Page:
Interior Department spokesperson Hugh Snickery commended the Center. "I wish the Center would more take days off. We've got offshore oil leases to get out, BLM lands to overgraze, and species to ignore."
Suckling declined Snickery's offer of a world holidays calendar.
PKD Industries, a private research company, has partnered with Procter and Gamble, maker of Febreze®, to market an ingenious spray product that neutralizes CO2, leaving nothing in its wake but a mild and pleasant odor.
The spray, dubbed the Ubik 3000, comes in different models to cover all leading causes of CO2 emissions -- including coal-fired power plants, aircraft, deforestation, and vehicles. Its mist bonds with CO2 molecules, changing their structure into a harmless perfume. Power plants around the world are expected to ditch elaborate carbon-credit schemes and scramble to purchase tens of thousands of cans of the new product. Climate-conscious individuals will use it on the tailpipes of their cars, ATVs, and Ford F-150s.
The spray comes in four fresh fragrances: Enchanting AtmosphereTM, Arctic Chillaxin'TM, Greenhouse F/XTM, and French Vanilla. PKD Industries researchers hope to expand the product line with a spray that neutralizes methane emitted as livestock flatulence.
In a surprise move on the FOX News Morning Show, former Alaska governor and current 2012 pre-candidate Sarah Palin broke down and offered an apology for not only her crypto-redneck politics, but her entire media-crafted persona. "I'm actually not down-home at all," wept the former John McCain running mate, as she removed her designer eyewear and dabbed at smeared mascara with a square-cut manicured fingertip.
Palin explained to the shocked hosts that her publicly stated disbelief in evolution and global warming, hatred of wolves, "ignorance" of basic geopolitics, and folksy twang were crafted by the New York advertising agency Dewey, Cheatem, and Howe. The agency, whose board of directors includes Karl Rove®, carefully tested the persona on focus groups to ensure approval among her core constituents, Americans who are opposed to education, health, and the "environment."
In actual fact, Palin revealed, she holds an advanced degree in conservation biology from the Massachusetts Institute of Technology, where she wrote a dissertation on the theoretical implications of endogenously changing carrying capacity.
"I'm so glad to be free of that God-awful twang," said Palin. "And you know what? I just love polar bears. Love 'em to pieces."
In the wake of the revelation, the Discovery Channel announced it will not air its planned 2010 reality TV show Sarah Palin's Alaska.
Last week, Pennsylvania law-enforcement officers apprehended an intoxicated middle-aged man after he reportedly tried to revive a road-killed opossum on a highway northeast of Pittsburgh.
A witness reported seeing the male, 55, kneeling before the partly squished marsupial and gesticulating. "I think he was performing a séance," said the witness.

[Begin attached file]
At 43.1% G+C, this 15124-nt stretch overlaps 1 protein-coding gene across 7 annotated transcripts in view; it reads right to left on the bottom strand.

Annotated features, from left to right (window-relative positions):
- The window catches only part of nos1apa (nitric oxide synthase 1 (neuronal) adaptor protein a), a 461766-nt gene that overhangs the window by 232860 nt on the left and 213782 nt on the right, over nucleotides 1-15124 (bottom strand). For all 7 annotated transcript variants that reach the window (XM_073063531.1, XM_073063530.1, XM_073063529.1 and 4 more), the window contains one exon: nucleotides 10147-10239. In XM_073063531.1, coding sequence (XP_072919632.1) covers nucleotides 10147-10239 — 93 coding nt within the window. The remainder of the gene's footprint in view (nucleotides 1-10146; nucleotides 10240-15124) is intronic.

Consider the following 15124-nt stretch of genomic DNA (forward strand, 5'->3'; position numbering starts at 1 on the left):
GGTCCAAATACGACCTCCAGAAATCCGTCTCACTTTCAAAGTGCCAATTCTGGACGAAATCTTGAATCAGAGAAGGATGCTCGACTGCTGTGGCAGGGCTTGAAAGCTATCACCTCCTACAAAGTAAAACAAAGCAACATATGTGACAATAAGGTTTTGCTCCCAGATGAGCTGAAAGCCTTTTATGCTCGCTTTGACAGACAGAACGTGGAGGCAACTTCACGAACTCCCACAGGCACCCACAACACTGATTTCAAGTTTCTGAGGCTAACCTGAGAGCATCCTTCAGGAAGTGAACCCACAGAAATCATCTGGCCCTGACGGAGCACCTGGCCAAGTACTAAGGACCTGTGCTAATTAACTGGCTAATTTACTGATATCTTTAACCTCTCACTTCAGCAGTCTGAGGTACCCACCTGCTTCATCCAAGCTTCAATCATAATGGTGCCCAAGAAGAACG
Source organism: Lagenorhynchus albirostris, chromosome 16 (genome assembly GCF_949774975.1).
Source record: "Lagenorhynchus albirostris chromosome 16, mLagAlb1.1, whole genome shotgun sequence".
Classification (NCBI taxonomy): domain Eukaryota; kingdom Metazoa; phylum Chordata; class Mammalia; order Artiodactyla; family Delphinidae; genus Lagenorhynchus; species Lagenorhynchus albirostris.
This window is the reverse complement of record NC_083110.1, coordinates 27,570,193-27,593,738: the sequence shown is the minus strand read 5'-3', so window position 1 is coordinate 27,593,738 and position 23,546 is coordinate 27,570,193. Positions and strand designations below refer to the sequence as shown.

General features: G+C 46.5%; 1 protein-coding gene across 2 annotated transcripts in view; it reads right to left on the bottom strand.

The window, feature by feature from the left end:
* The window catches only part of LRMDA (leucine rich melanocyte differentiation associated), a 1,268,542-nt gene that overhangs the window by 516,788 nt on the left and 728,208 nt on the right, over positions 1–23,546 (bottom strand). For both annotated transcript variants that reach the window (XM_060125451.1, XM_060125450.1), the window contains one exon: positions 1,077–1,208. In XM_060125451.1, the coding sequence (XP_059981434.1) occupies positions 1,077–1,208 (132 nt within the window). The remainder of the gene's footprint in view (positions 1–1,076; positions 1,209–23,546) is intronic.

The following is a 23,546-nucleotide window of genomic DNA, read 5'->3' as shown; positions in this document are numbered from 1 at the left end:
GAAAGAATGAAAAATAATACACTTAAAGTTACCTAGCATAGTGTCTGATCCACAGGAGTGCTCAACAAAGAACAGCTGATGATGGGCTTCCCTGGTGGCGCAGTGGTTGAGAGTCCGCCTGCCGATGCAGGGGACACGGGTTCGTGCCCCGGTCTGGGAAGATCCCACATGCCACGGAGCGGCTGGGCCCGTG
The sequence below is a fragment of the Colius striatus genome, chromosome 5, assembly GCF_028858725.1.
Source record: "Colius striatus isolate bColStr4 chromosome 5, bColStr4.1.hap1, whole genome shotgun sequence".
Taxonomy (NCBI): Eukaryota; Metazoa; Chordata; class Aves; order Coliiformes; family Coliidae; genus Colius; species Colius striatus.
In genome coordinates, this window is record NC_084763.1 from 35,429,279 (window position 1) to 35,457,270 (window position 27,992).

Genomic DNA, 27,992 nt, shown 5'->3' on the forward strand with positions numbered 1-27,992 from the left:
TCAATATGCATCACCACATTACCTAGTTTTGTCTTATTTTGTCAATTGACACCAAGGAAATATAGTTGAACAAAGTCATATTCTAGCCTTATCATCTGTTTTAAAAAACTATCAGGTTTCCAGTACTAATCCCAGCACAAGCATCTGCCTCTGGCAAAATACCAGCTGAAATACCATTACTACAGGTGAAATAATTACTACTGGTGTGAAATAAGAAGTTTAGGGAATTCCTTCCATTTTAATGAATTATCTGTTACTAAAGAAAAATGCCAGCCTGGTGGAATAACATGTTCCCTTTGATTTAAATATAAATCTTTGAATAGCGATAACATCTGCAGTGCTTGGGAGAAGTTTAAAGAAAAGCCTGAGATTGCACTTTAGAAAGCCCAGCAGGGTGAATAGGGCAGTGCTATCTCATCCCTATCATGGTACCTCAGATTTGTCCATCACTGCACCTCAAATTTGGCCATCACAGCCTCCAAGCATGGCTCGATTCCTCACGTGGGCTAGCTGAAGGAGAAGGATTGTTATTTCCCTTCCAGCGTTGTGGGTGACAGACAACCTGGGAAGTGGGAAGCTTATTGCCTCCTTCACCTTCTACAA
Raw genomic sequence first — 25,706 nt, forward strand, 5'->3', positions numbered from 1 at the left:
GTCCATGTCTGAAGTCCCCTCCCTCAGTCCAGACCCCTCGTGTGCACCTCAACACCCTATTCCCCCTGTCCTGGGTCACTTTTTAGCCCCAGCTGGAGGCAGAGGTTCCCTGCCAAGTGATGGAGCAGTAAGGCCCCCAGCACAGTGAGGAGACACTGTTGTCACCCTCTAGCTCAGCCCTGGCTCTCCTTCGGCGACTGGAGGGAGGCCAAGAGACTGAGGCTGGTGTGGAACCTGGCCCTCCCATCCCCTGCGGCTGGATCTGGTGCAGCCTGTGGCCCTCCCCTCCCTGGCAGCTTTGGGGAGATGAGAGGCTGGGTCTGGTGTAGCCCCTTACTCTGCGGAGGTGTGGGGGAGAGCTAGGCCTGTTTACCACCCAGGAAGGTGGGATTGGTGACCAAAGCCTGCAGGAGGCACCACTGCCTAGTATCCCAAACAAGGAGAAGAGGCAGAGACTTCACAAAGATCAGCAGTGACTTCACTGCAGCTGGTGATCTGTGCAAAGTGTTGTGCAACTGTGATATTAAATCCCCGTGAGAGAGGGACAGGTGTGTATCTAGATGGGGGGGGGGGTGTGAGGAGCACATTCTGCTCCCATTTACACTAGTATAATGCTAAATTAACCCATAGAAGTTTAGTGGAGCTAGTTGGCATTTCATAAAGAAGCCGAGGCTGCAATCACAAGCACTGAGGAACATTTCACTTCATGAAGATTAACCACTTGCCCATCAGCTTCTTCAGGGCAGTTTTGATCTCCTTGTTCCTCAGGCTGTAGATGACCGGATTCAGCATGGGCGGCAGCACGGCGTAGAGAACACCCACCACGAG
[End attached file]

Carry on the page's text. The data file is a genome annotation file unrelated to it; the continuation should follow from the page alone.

Another bystander said the man was giving the opossum mouth-to-mouth resuscitation. A trooper on the scene confirmed that the "extremely intoxicated man did have his mouth in the general area of the animal's mouth, I guess."
Neither the séance nor the mouth-to-mouth appeared to be successful, as the opossum had been dead for some time.
Read more on this true story from the BBC here.
Photo credits: Sarah Palin courtesy Wikimedia Commons/Staff Sgt. Mac Metcalfe, Alaska Army National Guard; Ken Salazar and gray wolf; bottled water courtesy Wikimedia Commons/saw2th under the Creative Commons attribution license; Kierán Suckling courtesy Wikimedia Commons/Eric Rolph under the Creative Commons attribution license; Ubik cover courtesy Doubleday Publishers and Philip K. Dick; Sarah Palin courtesy Flickr Commons/geerlingguy under the Creative Commons attribution license; road-killed opossum courtesy Flickr Commons/Colin Purrington under the Creative Commons attribution license.
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Author: Michael Woodley
Publisher: CFZ Press, 2008
Price: £7.99 (paperback)
Next best thing to a textbook on Fortean marine zoology
By Bob Rickard March 2010
In 1860 the naturalist P. H. Gosse wrote one of the key books of early cryptozoology, The Romance of Natural History. In it he introduced his own ideas about what he called ‘the Great Unknown’: “the existence of the sub-mythic monster popularly known as ‘the sea-serpent’.”
He goes on: “The cloudy uncertainty which has invested the very being of this creature; its home on the lone ocean; the fitful way in which it is seen and lost in its vast solitudes; its dimensions vaguely gigantic; its dragon-like form; and the possibility of its association with beings considered to be lost in obsolete antiquity; all these are attributes which render it peculiarly precious to a romantic naturalist.”